The West Virginia University seal was adopted by the WVU Board of Regents on June 15, 1869. The center of the seal includes Woodburn Circle, hills to reflect the institution’s stability, and a rising sun to indicate its prosperity.
The Greek motto written in the seal’s inner circle translates to: “Add to your faith virtue and to virtue knowledge,” from 2 Peter 1:5 in the King James Bible.
The Latin words written on the seal’s outer circle translate to: “Seal of the West Virginia University. Established 7 February, 1867.”
The Regents’ original, handwritten resolution adopting the seal is located in the University Archives in the WVU Wise Library.
The mace is a symbolic tradition that originated during the Middle Ages. The ornamental staff of institutional authority is brought to the platform by the Grand Marshal who, to signify the beginning of the ceremony, taps it three times and places it in a designated holder.
The mace used in official ceremonies at West Virginia University was handcrafted by a WVU professor. It represents the official authority of the University president and precedes him or her at academic ceremonies, including commencement and inaugurations. When the president is not in attendance, smaller batons are used to signify the designation of institutional authority.
The tradition of academic marshals comes from storied English universities. The Grand Marshal is the chief protocol officer who coordinates the ceremonial traditions of commencement, including the processional and recessional. The Grand Marshal is also responsible for the school’s relics, including the mace and batons. University marshals are typically members of the faculty. Schools and colleges may also select their own faculty and student marshals to help facilitate their individual ceremonies.
WVU’s University Marshals are designated faculty members who serve as ceremonial leaders during academic ceremonies, including the December Graduates Convocation and May Commencement. University Marshals are selected by the Provost’s Office, and there is at least one marshal from each of the University’s 13 schools and colleges. Marshals are appointed to three year terms. The current Grand Marshal is Kari E. Sand-Jecklin.
The sequence of the processional is as follows: members of the platform party, deans, faculty, degree candidates, honored guests, and the presiding officer, such as the University president or provost.
Academic regalia is one of the time-honored traditions of higher education institutions around the globe, including West Virginia University. With its roots in Medieval Europe, a uniform code of academic dress was adopted by American educators in 1895. As the land-grant institution of West Virginia, WVU proudly upholds these traditions for its graduation ceremonies.
The essential features of academic regalia worn today dates back to the Middle Ages. The oldest universities of northern Europe evolved from ecclesiastical institutions, and during the early days, both faculty and students were regarded as part of the clergy. Hence, they wore clerical garb largely borrowed from the monastic dress of the day, not merely on special occasions, but as their regular costume.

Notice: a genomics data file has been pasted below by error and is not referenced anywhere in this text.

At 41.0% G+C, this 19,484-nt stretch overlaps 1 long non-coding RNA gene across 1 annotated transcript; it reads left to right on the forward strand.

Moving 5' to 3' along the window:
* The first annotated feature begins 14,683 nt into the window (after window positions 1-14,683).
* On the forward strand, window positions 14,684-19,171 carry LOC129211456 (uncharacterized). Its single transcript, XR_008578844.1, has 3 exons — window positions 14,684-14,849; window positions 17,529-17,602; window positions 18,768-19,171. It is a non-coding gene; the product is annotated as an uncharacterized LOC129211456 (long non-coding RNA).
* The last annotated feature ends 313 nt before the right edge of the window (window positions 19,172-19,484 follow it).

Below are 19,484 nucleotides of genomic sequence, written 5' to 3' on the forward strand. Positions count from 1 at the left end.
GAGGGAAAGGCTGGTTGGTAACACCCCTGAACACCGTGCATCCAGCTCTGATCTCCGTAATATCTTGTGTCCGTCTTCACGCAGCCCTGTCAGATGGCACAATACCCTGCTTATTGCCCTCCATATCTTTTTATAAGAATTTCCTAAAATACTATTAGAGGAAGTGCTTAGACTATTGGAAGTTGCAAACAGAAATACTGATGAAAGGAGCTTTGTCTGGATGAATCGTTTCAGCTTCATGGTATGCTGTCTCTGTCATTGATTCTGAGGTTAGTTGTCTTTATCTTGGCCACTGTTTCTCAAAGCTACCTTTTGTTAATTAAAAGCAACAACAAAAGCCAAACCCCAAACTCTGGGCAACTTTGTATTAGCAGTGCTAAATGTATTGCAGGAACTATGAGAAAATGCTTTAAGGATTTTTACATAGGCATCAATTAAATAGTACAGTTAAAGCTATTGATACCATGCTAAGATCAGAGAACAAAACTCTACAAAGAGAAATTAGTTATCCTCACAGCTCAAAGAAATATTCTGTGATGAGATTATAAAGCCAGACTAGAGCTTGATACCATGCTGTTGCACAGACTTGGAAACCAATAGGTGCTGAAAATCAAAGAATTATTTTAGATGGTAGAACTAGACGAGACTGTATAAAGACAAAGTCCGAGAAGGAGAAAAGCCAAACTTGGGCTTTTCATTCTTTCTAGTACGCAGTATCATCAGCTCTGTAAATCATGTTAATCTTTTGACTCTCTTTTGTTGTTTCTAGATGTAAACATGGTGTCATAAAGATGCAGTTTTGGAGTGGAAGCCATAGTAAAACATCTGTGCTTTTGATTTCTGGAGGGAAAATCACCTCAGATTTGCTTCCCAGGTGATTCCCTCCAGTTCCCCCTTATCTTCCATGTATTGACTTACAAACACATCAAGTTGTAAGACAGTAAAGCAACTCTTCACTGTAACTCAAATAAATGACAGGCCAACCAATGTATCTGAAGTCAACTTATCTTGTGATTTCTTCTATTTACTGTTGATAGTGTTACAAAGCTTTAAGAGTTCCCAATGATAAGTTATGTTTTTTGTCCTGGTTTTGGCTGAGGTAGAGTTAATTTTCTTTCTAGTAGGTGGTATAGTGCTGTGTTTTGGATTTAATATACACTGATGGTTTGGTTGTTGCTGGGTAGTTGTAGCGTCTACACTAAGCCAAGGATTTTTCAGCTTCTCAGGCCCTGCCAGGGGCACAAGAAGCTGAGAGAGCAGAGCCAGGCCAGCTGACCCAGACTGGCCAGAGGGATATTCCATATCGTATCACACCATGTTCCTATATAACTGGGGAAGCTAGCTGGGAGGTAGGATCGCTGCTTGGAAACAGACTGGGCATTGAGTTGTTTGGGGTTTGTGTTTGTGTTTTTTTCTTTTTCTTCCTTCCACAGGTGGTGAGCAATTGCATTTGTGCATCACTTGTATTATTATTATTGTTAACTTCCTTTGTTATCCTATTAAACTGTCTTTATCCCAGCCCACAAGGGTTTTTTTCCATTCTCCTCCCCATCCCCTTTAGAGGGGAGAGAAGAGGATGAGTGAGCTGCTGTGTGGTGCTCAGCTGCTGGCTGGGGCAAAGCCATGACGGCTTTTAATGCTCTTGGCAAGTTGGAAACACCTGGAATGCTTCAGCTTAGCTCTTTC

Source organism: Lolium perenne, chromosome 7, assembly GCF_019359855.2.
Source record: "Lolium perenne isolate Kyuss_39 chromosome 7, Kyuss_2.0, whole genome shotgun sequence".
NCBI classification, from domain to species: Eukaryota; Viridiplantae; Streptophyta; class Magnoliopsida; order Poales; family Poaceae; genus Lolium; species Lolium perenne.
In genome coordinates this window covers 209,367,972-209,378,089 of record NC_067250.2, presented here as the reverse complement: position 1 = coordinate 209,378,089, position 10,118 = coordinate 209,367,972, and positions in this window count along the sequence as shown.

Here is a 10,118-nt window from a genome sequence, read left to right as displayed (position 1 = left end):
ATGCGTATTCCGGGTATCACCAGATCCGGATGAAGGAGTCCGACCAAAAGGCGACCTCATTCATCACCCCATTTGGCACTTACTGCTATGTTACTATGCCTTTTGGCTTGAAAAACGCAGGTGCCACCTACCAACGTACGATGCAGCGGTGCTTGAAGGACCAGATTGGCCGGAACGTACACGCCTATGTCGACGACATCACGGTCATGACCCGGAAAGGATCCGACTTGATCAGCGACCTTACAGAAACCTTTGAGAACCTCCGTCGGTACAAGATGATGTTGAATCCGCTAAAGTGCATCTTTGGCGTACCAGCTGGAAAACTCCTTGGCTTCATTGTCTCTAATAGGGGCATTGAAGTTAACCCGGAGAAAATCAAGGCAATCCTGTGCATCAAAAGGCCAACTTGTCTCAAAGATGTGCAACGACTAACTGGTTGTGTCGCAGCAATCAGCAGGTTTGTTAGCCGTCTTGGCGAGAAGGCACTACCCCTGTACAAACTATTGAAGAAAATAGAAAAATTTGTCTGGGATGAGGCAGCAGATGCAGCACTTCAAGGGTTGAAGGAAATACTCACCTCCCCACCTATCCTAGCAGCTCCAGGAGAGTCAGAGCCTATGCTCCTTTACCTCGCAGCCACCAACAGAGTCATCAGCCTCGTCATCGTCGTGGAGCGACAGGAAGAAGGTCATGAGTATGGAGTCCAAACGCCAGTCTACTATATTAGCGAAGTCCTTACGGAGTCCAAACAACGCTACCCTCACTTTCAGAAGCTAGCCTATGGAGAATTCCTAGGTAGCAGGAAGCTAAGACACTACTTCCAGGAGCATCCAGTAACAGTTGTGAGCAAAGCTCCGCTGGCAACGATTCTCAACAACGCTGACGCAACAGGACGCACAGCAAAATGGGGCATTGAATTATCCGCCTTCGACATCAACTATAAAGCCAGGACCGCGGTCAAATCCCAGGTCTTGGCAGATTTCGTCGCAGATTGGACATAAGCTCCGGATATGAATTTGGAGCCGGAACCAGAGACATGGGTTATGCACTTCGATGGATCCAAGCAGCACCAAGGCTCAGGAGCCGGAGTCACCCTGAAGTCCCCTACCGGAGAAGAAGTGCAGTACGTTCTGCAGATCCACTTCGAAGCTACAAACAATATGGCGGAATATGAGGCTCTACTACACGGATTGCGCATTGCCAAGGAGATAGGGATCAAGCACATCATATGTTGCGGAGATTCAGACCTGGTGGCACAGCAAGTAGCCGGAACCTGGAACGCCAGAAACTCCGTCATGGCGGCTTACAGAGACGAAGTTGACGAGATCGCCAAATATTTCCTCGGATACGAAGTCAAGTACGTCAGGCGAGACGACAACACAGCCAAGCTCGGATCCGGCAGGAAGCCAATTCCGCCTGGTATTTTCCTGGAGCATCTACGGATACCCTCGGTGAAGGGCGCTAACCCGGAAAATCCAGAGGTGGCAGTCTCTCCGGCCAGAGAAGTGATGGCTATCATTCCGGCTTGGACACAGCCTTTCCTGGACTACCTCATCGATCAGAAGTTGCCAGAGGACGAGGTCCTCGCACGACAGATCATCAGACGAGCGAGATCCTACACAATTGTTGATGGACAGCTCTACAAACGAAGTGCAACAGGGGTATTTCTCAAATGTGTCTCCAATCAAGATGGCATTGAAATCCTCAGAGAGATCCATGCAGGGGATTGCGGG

The head covering of the modern academic costume was developed from the skullcap worn by the clergy in cold weather to protect their bare heads. In universities, this skullcap acquired a point on top, which gradually evolved into a tassel. The bonnet with tassel is still worn by some. For the most part, however, it has been replaced by the more familiar mortarboard.
The modern gown seems to have been borrowed from the habit worn by Benedictine monks. No trimming is found on the gowns worn by bachelor’s and master’s graduates. For those holding doctoral degrees, the gown is faced down the front and trimmed on the sleeves with velvet.
- Doctoral degree gowns fall 6 inches above the ankle and have billowy, bell-shaped sleeves. These gowns also have a front velvet facing and three velvet bars on the arms.
- Master’s degree gowns fall 6 inches above the ankle, and the sleeves bear a unique rectangular shape that hang below the hand.
- Bachelor’s degree gowns are simple pleated robes that fall just above the ankle.
The modern hood is colored according to the scholarly field of the individual and bears, on the inner liner, the official colors of the institution that conferred the graduate’s degree.
West Virginia University ceremonial regalia consists of a blue gown with blue velvet trim, a gold and blue hood, and a blue hat. This regalia is worn by members of the platform party, special guests, and members of the University administration.
Sources and Further Reading
Academic Ceremonies: A Handbook of Traditions and Protocol by April Harris
An Academic Costume Code and An Academic Ceremony Guide by Eugene Sullivan, American Council on Education; Reprinted with permission from American Universities and Colleges, 15th edition © 1997 Walter de Gruyter, Inc.